The 2010 national forecast is really a story about continued economic adjustment to the credit crisis, originally set in motion by declining house values. We expect that household budget rebalancing, a prominent feature of household spending behavior throughout 2009, will come to an end in 2010 as the household saving rate stabilizes at roughly 4.5 percent and households adapt to a more restricted credit environment. Although economy-wide job growth is expected to resume in the first quarter of 2010 and extend through the year, its rate of increase is likely to be modest, resulting in a dampened degree of rebound in household income and spending relative to that normally experienced in post-war U.S. recessions.

For larger firms, relatively high rates of retained earnings expected for already cash-rich nonfinancial corporations, along with a stabilized bond market for investment-grade corporate bonds, will help offset the existing tight credit conditions that resulted from a tightening of bank credit standards throughout 2009. This unfortunately will not be true for smaller firms, which will suffer disproportionally from existing tight bank-lending standards because of their limited access to other credit markets. Inventory building by firms that work to restore inventory balance is likely to provide a strong positive thrust to output.

The export/import balance was a bright spot for the economy in 2009. In 2010 exports are likely to experience relatively strong growth. However, higher energy costs and a recovering domestic economy are expected to result in an increase in the value of imports, offsetting any potential for a positive export shock to the economy.

The federal government economic stimulus plan, as well as more traditional fiscal business cycle stabilizers such as unemployment compensation, are likely to provide continued impetus for aggregate demand growth through the early part of 2010.

This year's economic recovery will be noted for the continued deleveraging of banks, as the banking system slowly heals by unwinding its negative positions and making provision for its avalanche of loan write-downs through 2010 and beyond. The Federal Reserve will attempt to protect bank profits to speed this healing process along. Growth in bank lending is expected to be negative through at least the first half of 2010 as banks implement higher lending standards and hoard reserves in order to increase their capital ratios. Tightened lending standards and the resulting lack of bank credit is likely to be a key reason why GDP does not grow at the relatively rapid rate usually experienced at the end of past recessions.

Payroll Employment (-0.4 Percent)

2010 employment is expected to fall when compared on an annual basis with 2009. However, we expect that monthly employment will begin to rise during the first quarter of 2010 and will continue to increase through the remainder of the year. It is anticipated that between the fourth quarter 2009 employment low and the fourth quarter of 2010, the economy will create roughly 1,000,000 new jobs. Despite the new job creation relative to the employment low, the rate of monthly and quarterly employment increase in 2010 will be lower than the rate of its decline in 2009, causing a decline in employment level when comparing 2009 and 2010 on an annual basis. The lack of ready credit availability to small businesses, which are normally responsible for more than two-thirds of the jobs created in the U.S. economy, is likely to play a key role in holding back the rate of employment growth.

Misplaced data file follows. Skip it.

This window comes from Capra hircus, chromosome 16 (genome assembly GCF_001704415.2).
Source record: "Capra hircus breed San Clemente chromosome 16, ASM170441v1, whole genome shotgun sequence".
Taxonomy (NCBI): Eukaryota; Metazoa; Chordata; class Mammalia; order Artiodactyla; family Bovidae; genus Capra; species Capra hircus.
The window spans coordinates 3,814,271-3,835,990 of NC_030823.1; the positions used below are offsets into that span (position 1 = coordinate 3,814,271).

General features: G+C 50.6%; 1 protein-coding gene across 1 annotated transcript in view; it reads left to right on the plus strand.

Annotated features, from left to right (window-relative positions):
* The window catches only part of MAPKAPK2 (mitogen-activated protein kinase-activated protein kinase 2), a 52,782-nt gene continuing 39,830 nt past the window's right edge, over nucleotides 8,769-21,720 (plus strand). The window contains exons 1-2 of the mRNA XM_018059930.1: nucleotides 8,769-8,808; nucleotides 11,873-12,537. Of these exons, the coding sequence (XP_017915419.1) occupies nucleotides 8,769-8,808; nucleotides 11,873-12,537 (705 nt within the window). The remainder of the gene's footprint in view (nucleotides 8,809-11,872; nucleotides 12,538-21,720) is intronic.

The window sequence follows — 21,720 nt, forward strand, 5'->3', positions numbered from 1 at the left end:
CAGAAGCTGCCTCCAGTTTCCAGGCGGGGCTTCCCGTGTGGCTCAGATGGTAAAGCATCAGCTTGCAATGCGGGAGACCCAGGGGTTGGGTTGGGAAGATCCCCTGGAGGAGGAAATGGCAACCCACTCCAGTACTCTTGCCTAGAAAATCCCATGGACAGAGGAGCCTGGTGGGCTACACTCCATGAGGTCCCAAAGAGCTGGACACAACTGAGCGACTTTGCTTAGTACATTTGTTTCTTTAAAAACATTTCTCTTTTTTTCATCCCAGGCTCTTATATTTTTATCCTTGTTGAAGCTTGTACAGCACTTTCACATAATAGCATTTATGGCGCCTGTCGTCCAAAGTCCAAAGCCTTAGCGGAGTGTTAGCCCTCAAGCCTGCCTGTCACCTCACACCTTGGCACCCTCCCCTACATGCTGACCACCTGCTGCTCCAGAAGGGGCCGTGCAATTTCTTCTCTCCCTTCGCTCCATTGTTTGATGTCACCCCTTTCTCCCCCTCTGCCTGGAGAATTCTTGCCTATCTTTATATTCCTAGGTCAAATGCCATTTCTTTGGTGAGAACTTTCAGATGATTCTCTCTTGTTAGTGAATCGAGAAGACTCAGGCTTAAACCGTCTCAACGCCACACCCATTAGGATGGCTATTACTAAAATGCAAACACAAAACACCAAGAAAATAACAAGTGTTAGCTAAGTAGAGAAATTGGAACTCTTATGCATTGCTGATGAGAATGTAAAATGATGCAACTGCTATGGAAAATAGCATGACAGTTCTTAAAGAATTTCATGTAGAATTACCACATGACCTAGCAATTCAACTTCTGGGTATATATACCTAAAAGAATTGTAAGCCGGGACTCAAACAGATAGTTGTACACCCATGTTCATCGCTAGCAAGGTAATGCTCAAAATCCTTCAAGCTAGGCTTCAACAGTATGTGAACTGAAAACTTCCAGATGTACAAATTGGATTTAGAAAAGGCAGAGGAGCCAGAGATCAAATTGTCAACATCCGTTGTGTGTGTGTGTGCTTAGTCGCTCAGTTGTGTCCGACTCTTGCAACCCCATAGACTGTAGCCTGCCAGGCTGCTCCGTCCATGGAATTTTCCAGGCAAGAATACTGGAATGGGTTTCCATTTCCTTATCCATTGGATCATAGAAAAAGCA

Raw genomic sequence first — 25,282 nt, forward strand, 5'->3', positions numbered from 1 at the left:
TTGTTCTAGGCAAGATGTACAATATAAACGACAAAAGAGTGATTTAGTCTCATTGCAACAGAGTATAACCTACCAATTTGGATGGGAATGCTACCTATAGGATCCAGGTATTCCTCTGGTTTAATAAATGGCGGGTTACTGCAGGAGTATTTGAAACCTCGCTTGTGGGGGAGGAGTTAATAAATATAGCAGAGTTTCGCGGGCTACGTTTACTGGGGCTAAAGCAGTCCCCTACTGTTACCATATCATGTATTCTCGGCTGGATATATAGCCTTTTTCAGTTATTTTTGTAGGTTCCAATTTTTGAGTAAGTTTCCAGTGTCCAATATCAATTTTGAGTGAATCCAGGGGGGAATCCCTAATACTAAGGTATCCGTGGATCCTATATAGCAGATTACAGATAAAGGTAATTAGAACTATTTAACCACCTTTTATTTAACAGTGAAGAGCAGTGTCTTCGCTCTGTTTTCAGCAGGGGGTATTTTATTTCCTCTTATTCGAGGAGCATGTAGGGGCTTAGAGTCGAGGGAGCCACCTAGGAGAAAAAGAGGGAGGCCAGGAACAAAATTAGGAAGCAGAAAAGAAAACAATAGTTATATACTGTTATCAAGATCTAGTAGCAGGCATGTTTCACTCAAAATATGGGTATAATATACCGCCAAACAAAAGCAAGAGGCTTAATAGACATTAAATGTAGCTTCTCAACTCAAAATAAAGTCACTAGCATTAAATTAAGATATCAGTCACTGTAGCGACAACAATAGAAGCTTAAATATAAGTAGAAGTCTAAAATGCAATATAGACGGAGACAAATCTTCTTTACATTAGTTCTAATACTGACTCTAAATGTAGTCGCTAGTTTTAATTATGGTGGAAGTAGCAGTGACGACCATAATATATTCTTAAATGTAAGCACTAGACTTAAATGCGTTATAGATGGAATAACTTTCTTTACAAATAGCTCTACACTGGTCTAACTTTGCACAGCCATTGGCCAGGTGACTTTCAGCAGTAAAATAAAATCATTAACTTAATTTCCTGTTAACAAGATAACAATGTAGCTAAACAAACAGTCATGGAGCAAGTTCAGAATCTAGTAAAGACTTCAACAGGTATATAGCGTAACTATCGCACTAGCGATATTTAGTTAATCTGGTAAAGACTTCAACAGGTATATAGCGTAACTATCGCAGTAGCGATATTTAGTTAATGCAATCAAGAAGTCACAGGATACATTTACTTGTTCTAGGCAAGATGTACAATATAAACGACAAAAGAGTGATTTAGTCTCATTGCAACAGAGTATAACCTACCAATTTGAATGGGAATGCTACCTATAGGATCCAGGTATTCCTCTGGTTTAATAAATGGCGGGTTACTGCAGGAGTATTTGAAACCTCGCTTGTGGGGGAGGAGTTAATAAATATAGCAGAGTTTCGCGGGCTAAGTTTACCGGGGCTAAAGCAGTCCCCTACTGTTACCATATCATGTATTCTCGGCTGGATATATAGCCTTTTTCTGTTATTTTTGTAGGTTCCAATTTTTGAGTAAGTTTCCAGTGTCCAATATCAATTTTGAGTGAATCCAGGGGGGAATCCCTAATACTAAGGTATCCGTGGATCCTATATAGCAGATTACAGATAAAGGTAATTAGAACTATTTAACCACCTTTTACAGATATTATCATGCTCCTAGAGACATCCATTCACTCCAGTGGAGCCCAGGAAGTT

Unemployment Rate (10.1 Percent)

The unemployment rate is likely to increase between 2009 and 2010 because job growth is not expected to offset the number of new entrants into the labor force.

Consumer Price Index-U (2.4 Percent)

Assuming the U.S. Department of Energy's oil price forecast of $79.83 per barrel, the CPI is expected to increase at an accelerated rate from its 2009 level. Rising output will place some upward price pressure on the CPI; however, production is expected to fall considerably below the economy's output capacity. There has been, and will continue to be, some upside risk of price inflation created by the unusually large monetary base supported by the Federal Reserve. Despite this relatively large monetary base, the considerable difference between potential and actual output, rising productivity, falling per-unit labor costs and historically low industrial capacity utilization are expected to hold inflation risks to a minimum.

Three-Month Treasury Bill Rate (Year Avg. 0.4 Percent)

Assuming that inflation continues to be relatively muted during early 2010, the Federal Reserve Board is expected to begin to raise the federal funds rate near the last quarter of 2010 as bank profitability continues to help strengthen bank balance sheets, and concern over deflation and the premature removal of credit props gives way to concern over inflation.

Prime Rate (Year Avg. 3.6 Percent)

As with other short-term rates, the prime rate will follow the course of the bill rate as risk-premium spreads continue to return to more normal levels.

Ten-Year Treasury Bond Rate (Year Avg. 4.1 Percent)

During much of 2009, the long-term Treasury bond rate achieved historical lows as investors sought safety from default. This "search for safety" process, which began to reverse itself in late 2009, will continue in 2010. Further, economic growth will put upward pressure on these rates. An important note of caution is necessary here. Given the exceedingly large current monetary base, this market bears close watching by investors because it will quickly appear oversold at any hint of serious inflation.

30-Year Conventional Mortgage Rate (Year Avg. 5.5 Percent)

Long-term mortgage rates will follow and be affected by many of the same market factors as those influencing the 10-year T-bond rate. Further, the conventional mortgage rate over the first quarter of 2010 will be influenced by continued Federal Reserve intervention in the mortgage market. Mortgage rates during this period are likely to hover around 5 percent. The Fed is scheduled to cease its mortgage market intervention in March. This forecast is predicated on cessation of that intervention. However, it is likely that continued price declines in the housing market, combined with the importance of stabilizing house prices, combined with the lack of a residential housing securities market, will compel the Fed to continue its support of the residential mortgage market.

This article was posted on: January 27, 2010